As for the Apocalypse (or the Final Trump)? It depends how you want your campaign to go. 19th Century historians claimed there was tremendous fear and upset on the approach of the Year 1000, but more recent studies have shown this to be a nonsense. Most people didn't particularly know what year it was anyway, and the concept of a messianic kingdom to come had been banned by Augustine in the 5th Century. This doesn't mean that you can't have a little upset in your games as the end of the Millennium approaches... Personally, I've got a few preachers going round telling everyone of the approach of the Dies Irae and some people are taking note. It's enough to increase pilgrimages, bolster the zeal of Crusaders and even cause a bit of panic here and there... But on a wider scale the majority are not taking any notice.
(The Church is playing down the event, concerned that widespread panic is not beneficial to anyone.)

As for the Chronicles of the Magi...
Quote:
what is the consensus on the canonicity of these books and their relationship with the Bloodsword novels?

I've not read them, but I thought they were a novelisation of the Bloodsword books... So I thought they should closely match? Perhaps even provide some further details and insights?


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PostPosted: Mon Sep 07, 2020 2:17 pm 
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Starkad wrote:
Quote:
Although one thing to be careful of is that Bloodsword Book 3 (pg. 82) hints that the world of Legend is flat. This has serious implications in terms of long-range visibility at sea - on a clear day people standing on a hill in Algandy should be able to see the mountains of Emphidor and, likewise, anyone climbing the Flint Knives would be able to have a look at Ellesland. It's up to individual GM's of course, but I'm going to ignore that.


However, book two has an entry (36) where a ship's sails eventually sink below the horizon as it moves away, so the world would need to be round for this to be possible (unless it's concave).

The entry in book 3 is written from the characters perspective it seems, so they presume they are at the 'rim' of the world, and the roar is the waterfall at its edge. However, as it's not explicitly viewed, it could just be the equivalent of the Antarctic in Legend terms, and the roar could be the wind howling across the icy plain, or meltwater rushing over the edge left from a recently calved glacier, or something else entirely.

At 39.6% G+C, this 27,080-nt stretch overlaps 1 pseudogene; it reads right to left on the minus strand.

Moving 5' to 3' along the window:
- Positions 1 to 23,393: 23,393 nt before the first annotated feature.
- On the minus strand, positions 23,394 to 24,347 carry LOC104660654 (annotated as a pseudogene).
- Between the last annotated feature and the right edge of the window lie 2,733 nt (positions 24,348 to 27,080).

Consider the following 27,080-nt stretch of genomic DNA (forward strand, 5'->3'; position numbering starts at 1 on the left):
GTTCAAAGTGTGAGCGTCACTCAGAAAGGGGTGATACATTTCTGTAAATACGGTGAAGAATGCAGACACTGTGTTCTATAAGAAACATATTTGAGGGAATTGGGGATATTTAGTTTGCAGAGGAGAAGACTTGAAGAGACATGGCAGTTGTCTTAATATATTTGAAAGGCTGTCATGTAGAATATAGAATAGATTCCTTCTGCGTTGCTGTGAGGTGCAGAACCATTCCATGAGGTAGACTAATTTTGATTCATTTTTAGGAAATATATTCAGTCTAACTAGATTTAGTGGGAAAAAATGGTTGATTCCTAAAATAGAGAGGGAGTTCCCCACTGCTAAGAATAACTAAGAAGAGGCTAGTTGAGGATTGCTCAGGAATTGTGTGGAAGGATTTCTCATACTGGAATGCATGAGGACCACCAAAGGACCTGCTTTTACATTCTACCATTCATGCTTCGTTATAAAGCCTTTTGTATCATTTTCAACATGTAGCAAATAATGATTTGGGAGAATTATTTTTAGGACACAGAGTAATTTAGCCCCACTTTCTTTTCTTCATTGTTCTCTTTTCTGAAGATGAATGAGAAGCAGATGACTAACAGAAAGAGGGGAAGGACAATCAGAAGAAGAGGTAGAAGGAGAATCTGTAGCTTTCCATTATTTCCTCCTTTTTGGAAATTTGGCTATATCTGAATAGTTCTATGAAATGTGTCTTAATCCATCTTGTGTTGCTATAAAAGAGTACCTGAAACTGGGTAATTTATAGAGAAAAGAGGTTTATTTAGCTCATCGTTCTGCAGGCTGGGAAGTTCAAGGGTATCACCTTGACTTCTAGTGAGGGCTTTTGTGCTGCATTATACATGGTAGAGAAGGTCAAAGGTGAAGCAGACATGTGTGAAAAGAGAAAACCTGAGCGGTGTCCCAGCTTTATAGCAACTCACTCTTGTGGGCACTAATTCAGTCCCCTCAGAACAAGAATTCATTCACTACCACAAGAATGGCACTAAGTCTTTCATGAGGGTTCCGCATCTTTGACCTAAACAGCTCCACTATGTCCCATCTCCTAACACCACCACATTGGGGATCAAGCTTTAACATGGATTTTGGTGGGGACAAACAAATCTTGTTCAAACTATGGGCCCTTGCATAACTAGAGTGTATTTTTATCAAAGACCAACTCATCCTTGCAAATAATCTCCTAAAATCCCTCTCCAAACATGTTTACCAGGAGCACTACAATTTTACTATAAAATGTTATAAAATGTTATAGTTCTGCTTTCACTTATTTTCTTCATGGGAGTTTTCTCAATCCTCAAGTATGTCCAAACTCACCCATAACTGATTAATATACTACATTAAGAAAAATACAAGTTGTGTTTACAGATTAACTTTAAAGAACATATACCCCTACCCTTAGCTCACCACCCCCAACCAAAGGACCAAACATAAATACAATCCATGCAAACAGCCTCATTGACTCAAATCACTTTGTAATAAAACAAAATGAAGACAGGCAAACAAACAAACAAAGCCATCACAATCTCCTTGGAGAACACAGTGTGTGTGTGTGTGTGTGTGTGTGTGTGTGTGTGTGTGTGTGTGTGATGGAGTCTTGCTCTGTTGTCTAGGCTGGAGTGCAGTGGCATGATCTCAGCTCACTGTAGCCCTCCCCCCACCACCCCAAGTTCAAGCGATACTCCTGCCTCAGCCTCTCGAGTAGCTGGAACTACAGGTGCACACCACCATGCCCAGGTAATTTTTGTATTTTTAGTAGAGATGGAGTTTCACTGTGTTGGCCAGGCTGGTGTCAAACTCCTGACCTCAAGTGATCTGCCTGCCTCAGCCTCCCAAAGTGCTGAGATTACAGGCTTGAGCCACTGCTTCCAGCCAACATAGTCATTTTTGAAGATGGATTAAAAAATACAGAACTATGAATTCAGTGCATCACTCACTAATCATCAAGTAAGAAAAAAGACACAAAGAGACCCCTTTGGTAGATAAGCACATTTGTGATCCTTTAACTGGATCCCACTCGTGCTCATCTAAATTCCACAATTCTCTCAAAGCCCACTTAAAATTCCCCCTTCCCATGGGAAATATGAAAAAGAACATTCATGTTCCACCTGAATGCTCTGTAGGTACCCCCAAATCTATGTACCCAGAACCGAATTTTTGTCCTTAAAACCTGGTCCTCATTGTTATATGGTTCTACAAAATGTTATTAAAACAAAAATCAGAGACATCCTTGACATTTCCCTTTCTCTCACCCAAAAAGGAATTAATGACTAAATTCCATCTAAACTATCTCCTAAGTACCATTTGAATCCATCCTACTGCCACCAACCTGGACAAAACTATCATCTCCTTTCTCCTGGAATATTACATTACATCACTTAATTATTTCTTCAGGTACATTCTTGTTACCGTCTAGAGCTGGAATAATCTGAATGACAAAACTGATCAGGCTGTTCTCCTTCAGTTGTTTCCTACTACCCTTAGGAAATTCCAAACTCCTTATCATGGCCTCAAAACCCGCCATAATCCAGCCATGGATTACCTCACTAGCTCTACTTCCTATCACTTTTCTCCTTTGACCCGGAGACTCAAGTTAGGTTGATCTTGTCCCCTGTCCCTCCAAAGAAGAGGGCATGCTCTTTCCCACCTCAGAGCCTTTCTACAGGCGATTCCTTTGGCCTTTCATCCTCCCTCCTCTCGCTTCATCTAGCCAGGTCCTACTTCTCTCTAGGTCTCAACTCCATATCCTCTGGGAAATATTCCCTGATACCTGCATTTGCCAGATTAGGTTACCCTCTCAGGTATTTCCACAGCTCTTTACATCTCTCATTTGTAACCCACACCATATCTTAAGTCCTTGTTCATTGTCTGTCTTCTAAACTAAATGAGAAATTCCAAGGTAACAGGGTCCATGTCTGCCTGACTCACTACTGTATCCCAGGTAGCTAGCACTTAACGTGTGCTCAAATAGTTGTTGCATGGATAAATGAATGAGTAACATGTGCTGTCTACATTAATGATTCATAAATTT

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PostPosted: Mon Sep 07, 2020 7:47 pm 
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However, book two has an entry (36) where a ship's sails eventually sink below the horizon as it moves away, so the world would need to be round for this to be possible (unless it's concave).

So, that's either a contradiction with the later book, or a hint that the entry in Book 3 is a misunderstanding...

Quote:
The entry in book 3 is written from the characters perspective it seems, so they presume they are at the 'rim' of the world, and the roar is the waterfall at its edge. However, as it's not explicitly viewed, it could just be the equivalent of the Antarctic in Legend terms, and the roar could be the wind howling across the icy plain, or meltwater rushing over the edge left from a recently calved glacier, or something else entirely.

A point of view which definitely gets my vote!

Runequest has a flat world, but the setting is very different. Legend's close approximation to our world suggest a globe...